Cardinalate. Created cardinal deacon in the consistory of March 3, 1599; received the red hat and the deaconry of S. Adriano, April 17, 1600. Granted dispensation for two years from having to receive the subdiaconate and the diaconate, April 1599; dispensation renewed, March 1600, March 18, 1602 and February 15, 1603. Opted for the deaconry of S. Maria Nuova, November 15, 1600. Participated in the first conclave of 1605, which elected Pope Leo XI. Participated in the second conclave of 1605, which elected Pope Paul V. Protector of Spain from 1611. Governor of Tivoli, May 25, 1605; again, July 23, 1620. Opted for the deaconry of S. Eustachio, January 11, 1621. Participated in the conclave of 1621, which elected Pope Gregory XV. Opted for the deaconry of S. Maria in Via Lata, April 19, 1621. Cardinal protodeacon.

Episcopate. Elected bishop of Reggio-Emilia, with dispensation for not having yet received the sacred orders, October 13, 1621.

Priesthood. Ordained, October 18, 1621, Rome, by Pope Gregory XV. Consecrated, Sunday April 3, 1622, at the church of Santa Maria in Via Lata, Rome, by Cardinal Marcantonio Gozzadini, bishop of Tivoli, assisted by Raffaele Inviziati, bishop of Zante, and Giulio Sansedoni, bishop of Grosseto. Participated in the conclave of 1623, which elected Pope Urban VIII. Opted for the order of cardinal priests and the title of S. Maria della Pace, October 2, 1623.

Death. May 13, 1624, after a grave and long illness, Rome. Transferred to Tivoli and buried in the church of S. Maria Maggiore de' Francescani, next to the tomb of Cardinals Ippolito and Luigi d'Este.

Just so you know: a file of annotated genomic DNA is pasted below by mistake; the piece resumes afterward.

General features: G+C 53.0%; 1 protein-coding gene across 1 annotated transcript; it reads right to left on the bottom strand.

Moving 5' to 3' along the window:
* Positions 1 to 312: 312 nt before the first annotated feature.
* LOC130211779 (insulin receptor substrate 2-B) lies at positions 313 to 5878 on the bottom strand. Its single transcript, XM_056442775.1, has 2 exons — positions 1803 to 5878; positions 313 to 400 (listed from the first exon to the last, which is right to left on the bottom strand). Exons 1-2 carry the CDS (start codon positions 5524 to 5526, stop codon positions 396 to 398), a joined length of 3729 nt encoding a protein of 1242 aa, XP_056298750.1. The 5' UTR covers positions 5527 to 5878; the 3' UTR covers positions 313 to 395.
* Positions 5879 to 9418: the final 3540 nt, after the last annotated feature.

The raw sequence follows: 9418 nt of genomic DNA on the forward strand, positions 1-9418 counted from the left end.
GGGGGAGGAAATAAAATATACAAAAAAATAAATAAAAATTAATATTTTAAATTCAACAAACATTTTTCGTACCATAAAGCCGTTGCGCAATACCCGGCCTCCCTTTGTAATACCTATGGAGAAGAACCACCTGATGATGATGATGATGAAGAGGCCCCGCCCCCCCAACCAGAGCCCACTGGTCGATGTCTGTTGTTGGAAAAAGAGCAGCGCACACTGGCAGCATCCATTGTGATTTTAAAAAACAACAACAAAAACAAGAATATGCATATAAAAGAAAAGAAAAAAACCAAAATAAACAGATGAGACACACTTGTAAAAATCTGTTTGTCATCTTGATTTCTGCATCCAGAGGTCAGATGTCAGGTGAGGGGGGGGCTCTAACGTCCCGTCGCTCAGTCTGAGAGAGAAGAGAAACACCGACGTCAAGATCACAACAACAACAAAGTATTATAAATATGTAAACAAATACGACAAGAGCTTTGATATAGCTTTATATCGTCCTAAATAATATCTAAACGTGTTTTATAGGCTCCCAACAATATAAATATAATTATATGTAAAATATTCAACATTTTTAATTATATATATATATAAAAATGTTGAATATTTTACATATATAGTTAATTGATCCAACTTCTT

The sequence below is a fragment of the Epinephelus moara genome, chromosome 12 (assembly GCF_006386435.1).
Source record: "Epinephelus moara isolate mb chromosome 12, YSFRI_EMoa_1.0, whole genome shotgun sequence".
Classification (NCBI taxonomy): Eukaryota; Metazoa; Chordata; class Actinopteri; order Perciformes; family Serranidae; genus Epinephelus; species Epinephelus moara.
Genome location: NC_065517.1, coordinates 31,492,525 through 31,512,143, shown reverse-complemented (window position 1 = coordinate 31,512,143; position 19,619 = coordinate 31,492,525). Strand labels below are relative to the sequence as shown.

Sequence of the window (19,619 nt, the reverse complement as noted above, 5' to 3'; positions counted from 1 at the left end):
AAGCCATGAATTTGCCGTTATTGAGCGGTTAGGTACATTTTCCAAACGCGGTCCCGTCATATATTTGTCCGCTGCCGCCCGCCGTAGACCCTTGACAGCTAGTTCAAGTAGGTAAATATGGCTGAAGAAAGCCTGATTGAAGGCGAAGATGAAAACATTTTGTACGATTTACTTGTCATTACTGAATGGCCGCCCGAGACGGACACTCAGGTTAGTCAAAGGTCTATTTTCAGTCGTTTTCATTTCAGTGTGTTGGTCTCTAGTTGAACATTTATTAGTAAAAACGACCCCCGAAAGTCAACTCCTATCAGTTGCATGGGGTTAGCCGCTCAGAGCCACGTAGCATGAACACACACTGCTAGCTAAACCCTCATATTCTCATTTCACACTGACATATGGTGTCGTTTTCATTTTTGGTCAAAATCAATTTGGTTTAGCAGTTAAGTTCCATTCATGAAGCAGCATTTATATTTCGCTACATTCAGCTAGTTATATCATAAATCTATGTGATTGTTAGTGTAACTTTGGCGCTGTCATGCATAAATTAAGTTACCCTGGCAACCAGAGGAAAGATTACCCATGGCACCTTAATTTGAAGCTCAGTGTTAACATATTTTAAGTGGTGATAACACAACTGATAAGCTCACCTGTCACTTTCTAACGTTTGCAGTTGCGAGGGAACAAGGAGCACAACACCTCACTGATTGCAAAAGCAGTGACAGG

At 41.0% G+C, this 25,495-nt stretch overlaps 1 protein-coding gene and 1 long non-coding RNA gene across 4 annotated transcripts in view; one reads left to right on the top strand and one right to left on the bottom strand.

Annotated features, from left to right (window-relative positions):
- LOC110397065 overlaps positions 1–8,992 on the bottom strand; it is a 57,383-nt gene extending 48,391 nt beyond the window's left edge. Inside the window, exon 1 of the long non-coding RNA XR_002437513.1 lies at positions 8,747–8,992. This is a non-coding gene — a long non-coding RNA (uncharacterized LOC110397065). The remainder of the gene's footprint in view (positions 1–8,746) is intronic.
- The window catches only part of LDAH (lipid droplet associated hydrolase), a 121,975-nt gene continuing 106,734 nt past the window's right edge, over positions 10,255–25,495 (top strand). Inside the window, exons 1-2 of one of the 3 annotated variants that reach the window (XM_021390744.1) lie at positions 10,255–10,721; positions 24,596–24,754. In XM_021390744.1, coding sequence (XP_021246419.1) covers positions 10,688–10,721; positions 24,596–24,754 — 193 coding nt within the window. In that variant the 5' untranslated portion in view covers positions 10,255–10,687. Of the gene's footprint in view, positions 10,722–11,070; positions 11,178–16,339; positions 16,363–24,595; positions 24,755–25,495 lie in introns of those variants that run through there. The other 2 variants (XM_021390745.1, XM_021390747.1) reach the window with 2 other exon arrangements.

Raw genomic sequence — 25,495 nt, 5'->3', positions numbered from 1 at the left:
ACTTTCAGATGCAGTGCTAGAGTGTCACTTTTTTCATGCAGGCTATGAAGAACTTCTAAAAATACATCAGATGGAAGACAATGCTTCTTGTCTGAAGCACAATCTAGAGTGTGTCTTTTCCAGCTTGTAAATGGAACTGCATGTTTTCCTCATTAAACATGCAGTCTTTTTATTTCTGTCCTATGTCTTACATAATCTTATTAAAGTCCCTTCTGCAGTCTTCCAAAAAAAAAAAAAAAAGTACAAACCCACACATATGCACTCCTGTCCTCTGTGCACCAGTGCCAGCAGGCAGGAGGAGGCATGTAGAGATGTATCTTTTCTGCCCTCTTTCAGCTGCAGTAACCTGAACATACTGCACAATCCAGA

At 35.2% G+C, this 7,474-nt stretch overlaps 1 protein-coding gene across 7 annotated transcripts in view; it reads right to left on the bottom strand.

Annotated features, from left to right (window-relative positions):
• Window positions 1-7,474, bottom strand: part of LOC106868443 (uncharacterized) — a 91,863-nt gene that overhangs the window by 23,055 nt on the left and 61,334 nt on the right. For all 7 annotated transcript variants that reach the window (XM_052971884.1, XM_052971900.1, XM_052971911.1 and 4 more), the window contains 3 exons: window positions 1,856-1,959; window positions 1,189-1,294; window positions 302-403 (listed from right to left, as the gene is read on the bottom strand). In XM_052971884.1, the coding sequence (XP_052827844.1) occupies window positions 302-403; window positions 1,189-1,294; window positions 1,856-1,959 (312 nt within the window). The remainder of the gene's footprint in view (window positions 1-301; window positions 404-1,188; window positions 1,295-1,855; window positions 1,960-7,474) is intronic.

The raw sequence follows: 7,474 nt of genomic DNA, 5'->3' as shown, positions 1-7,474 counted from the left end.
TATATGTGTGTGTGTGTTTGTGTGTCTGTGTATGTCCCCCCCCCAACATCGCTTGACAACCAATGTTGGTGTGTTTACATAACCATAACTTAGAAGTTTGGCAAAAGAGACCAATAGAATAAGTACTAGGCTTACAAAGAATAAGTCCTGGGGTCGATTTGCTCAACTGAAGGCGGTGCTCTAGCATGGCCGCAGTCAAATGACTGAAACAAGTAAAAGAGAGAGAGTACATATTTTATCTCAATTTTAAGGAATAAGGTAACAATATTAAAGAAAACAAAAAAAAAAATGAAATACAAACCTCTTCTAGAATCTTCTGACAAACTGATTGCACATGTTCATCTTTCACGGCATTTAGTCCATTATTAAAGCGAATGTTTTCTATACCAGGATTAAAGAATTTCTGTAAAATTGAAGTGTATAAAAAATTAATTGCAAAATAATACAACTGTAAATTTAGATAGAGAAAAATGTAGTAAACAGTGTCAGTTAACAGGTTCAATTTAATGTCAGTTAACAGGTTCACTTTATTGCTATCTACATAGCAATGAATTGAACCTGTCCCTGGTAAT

Bibliography. Bernabei, Nicola. Vita del Cardinale Giovanni Morone, vescovo di Modena e biografie dei Cardinali Modenesi e di Casa d'Este, dei cardinali vescovi di Modena e di quelli educati in questo Collegio di San Carlo. Modena : Tipografica Rossi, 1885, pp. 255-257; Cardella, Lorenzo. Memorie storiche de' cardinali della Santa Romana Chiesa. Rome : Stamperia Pagliarini, 1793, VI, 83-84; Chacón, Alfonso. Vitæ, et res gestæ Pontificvm Romanorum et S. R. E. Cardinalivm ab initio nascentis Ecclesiæ vsque ad Vrbanvm VIII. Pont. Max. 2 volumes. Romae : Typis Vaticanis, 1630, II, cols. 1907-1908; Combaluzier, Fernand. "Sacres épiscopaux à Rome de 1565 à 1662. Analyse intégrale du Ms. «Miscellanea XIII, 33» des Archives Vaticanes." Sacris Eruduri, XVIII (1967-1968), p. 194; Gauchat, Patritium. Hierarchia Catholica Medii et Recentioris Aevi, Münich : Sumptibus et Typis Librariae Regensbergianae, 1935; reprint, Padua : Il Messagero di S. Antonio, 1960, IV, 6, 45, 50, 52, 53 and 294; Weber, Christoph. Legati e governatori dello Stato Pontificio : 1550-1809. Roma : Ministero per i beni culturali e ambientali, Ufficio centrale per i beni archivistici, 1994. (Pubblicazioni degli archivi di Stato. Sussidi; 7), pp. 402 and 640.

Links. Biography by Paolo Portone, in Italian, Dizionario Biografico degli Italiani - Volume 43 (1993), Treccani; his genealogy, Partie 3, 5, Genroy; and another genealogy, A5, Libro d'Oro della Nobilità Mediterranea.

(1) Weber, Legati e governatori dello Stato Pontificio : 1550-1809, p. 640, indicates that his mother was Giulia della Rovere, his father's first wife, but, according to the two genealogies linked above, she died in 1563. Both genealogies indicate that Alfonso's second wife was Violante Segni (or Signa) and that they were married in 1584. This date presents a problem: the cardinal was born in 1568 and neither genealogy indicates he was illegitimate. A possible solution could be that the children were legitimized after the second marriage took place in 1584. The youngest child, Annibale, who died before 1584, is listed as illegitimate.
(2) This is according to Cardella, Memorie storiche de' cardinali della Santa Romana Chiesa, VI, 83; Bernabei, Vita del cardinale Giovanni Morone, vescovo di Modena, p. 255, indicates that he was his cousin.

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(34) 13. DETI, Giovanni Battista (1580-1630)

Birth. February 16, 1580, Ferrara. Of the Aldobrandini family, originally from Florence. Relative of Pope Clement VIII.

Education. (No information found).

Early life. Called to Rome by Pope Clement VIII at the instance of Cardinal Pietro Aldobrandini.

Sacred orders. (No information found).